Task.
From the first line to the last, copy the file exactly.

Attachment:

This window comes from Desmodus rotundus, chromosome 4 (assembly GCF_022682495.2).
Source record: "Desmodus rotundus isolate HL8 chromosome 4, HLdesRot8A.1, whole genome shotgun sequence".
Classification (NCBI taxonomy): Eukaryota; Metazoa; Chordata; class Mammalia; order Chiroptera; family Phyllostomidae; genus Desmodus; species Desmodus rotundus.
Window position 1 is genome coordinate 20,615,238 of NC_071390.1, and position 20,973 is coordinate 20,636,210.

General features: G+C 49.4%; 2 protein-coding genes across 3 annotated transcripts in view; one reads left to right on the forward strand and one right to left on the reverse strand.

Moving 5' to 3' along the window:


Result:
This window comes from Desmodus rotundus, chromosome 4 (assembly GCF_022682495.2).
Source record: "Desmodus rotundus isolate HL8 chromosome 4, HLdesRot8A.1, whole genome shotgun sequence".
Classification (NCBI taxonomy): Eukaryota; Metazoa; Chordata; class Mammalia; order Chiroptera; family Phyllostomidae; genus Desmodus; species Desmodus rotundus.
Window position 1 is genome coordinate 20,615,238 of NC_071390.1, and position 20,973 is coordinate 20,636,210.

General features: G+C 49.4%; 2 protein-coding genes across 3 annotated transcripts in view; one reads left to right on the forward strand and one right to left on the reverse strand.

Moving 5' to 3' along the window: